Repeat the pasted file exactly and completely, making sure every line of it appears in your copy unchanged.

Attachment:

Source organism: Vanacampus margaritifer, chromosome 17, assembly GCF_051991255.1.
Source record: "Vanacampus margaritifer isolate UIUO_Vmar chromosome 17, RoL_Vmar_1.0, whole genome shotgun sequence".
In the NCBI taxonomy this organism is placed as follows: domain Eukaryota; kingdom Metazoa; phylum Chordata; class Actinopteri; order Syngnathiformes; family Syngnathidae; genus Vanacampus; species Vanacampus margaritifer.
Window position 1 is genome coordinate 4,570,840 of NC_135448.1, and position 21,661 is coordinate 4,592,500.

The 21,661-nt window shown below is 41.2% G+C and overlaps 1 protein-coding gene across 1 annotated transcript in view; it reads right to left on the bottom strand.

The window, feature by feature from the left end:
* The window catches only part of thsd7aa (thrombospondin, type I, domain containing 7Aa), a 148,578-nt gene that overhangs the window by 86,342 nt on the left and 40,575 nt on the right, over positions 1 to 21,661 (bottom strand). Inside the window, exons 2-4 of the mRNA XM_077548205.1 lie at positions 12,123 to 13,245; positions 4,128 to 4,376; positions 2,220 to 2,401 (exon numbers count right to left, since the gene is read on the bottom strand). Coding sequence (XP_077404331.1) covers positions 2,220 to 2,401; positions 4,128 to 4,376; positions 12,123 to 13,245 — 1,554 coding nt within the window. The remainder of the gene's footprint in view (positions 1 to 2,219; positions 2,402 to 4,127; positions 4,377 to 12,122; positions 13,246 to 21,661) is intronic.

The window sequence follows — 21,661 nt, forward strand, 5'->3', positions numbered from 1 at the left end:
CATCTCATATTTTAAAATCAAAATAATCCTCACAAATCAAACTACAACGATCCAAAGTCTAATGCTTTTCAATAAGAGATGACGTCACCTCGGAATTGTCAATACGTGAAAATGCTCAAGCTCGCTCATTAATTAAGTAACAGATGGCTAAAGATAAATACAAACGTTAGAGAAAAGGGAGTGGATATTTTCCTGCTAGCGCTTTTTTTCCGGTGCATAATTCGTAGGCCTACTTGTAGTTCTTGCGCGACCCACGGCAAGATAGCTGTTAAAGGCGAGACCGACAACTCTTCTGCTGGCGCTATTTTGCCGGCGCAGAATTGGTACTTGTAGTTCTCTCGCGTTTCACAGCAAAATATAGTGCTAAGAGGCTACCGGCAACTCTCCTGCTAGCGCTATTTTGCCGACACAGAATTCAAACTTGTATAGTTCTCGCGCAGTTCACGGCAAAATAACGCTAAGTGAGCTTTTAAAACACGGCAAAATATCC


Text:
Source organism: Vanacampus margaritifer, chromosome 17, assembly GCF_051991255.1.
Source record: "Vanacampus margaritifer isolate UIUO_Vmar chromosome 17, RoL_Vmar_1.0, whole genome shotgun sequence".
In the NCBI taxonomy this organism is placed as follows: domain Eukaryota; kingdom Metazoa; phylum Chordata; class Actinopteri; order Syngnathiformes; family Syngnathidae; genus Vanacampus; species Vanacampus margaritifer.
Window position 1 is genome coordinate 4,570,840 of NC_135448.1, and position 21,661 is coordinate 4,592,500.

The 21,661-nt window shown below is 41.2% G+C and overlaps 1 protein-coding gene across 1 annotated transcript in view; it reads right to left on the bottom strand.

The window, feature by feature from the left end:
* The window catches only part of thsd7aa (thrombospondin, type I, domain containing 7Aa), a 148,578-nt gene that overhangs the window by 86,342 nt on the left and 40,575 nt on the right, over positions 1 to 21,661 (bottom strand). Inside the window, exons 2-4 of the mRNA XM_077548205.1 lie at positions 12,123 to 13,245; positions 4,128 to 4,376; positions 2,220 to 2,401 (exon numbers count right to left, since the gene is read on the bottom strand). Coding sequence (XP_077404331.1) covers positions 2,220 to 2,401; positions 4,128 to 4,376; positions 12,123 to 13,245 — 1,554 coding nt within the window. The remainder of the gene's footprint in view (positions 1 to 2,219; positions 2,402 to 4,127; positions 4,377 to 12,122; positions 13,246 to 21,661) is intronic.

The window sequence follows — 21,661 nt, forward strand, 5'->3', positions numbered from 1 at the left end:
CATCTCATATTTTAAAATCAAAATAATCCTCACAAATCAAACTACAACGATCCAAAGTCTAATGCTTTTCAATAAGAGATGACGTCACCTCGGAATTGTCAATACGTGAAAATGCTCAAGCTCGCTCATTAATTAAGTAACAGATGGCTAAAGATAAATACAAACGTTAGAGAAAAGGGAGTGGATATTTTCCTGCTAGCGCTTTTTTTCCGGTGCATAATTCGTAGGCCTACTTGTAGTTCTTGCGCGACCCACGGCAAGATAGCTGTTAAAGGCGAGACCGACAACTCTTCTGCTGGCGCTATTTTGCCGGCGCAGAATTGGTACTTGTAGTTCTCTCGCGTTTCACAGCAAAATATAGTGCTAAGAGGCTACCGGCAACTCTCCTGCTAGCGCTATTTTGCCGACACAGAATTCAAACTTGTATAGTTCTCGCGCAGTTCACGGCAAAATAACGCTAAGTGAGCTTTTAAAACACGGCAAAATATCC